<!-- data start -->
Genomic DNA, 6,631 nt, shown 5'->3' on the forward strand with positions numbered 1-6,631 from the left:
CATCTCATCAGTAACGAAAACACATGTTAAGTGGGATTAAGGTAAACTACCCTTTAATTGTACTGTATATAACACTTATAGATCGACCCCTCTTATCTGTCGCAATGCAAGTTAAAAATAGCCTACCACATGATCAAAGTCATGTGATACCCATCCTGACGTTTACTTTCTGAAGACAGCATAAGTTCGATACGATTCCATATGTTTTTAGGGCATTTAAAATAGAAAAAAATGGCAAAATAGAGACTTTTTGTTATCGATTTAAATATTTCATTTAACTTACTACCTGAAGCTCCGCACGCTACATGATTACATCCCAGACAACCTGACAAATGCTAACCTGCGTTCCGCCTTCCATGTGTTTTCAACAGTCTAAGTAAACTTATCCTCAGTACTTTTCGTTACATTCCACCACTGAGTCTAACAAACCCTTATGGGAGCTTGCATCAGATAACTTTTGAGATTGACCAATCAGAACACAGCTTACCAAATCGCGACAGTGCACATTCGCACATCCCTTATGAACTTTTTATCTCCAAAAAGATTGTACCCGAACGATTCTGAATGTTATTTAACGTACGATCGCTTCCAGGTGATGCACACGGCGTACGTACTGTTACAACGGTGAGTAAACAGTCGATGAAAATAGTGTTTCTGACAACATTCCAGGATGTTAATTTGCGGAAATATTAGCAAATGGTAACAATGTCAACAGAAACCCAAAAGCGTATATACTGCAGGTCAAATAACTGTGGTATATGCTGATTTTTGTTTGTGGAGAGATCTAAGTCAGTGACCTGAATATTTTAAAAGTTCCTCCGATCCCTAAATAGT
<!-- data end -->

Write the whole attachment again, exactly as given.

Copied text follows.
Genomic DNA, 6,631 nt, shown 5'->3' on the forward strand with positions numbered 1-6,631 from the left:
CATCTCATCAGTAACGAAAACACATGTTAAGTGGGATTAAGGTAAACTACCCTTTAATTGTACTGTATATAACACTTATAGATCGACCCCTCTTATCTGTCGCAATGCAAGTTAAAAATAGCCTACCACATGATCAAAGTCATGTGATACCCATCCTGACGTTTACTTTCTGAAGACAGCATAAGTTCGATACGATTCCATATGTTTTTAGGGCATTTAAAATAGAAAAAAATGGCAAAATAGAGACTTTTTGTTATCGATTTAAATATTTCATTTAACTTACTACCTGAAGCTCCGCACGCTACATGATTACATCCCAGACAACCTGACAAATGCTAACCTGCGTTCCGCCTTCCATGTGTTTTCAACAGTCTAAGTAAACTTATCCTCAGTACTTTTCGTTACATTCCACCACTGAGTCTAACAAACCCTTATGGGAGCTTGCATCAGATAACTTTTGAGATTGACCAATCAGAACACAGCTTACCAAATCGCGACAGTGCACATTCGCACATCCCTTATGAACTTTTTATCTCCAAAAAGATTGTACCCGAACGATTCTGAATGTTATTTAACGTACGATCGCTTCCAGGTGATGCACACGGCGTACGTACTGTTACAACGGTGAGTAAACAGTCGATGAAAATAGTGTTTCTGACAACATTCCAGGATGTTAATTTGCGGAAATATTAGCAAATGGTAACAATGTCAACAGAAACCCAAAAGCGTATATACTGCAGGTCAAATAACTGTGGTATATGCTGATTTTTGTTTGTGGAGAGATCTAAGTCAGTGACCTGAATATTTTAAAAGTTCCTCCGATCCCTAAATAGT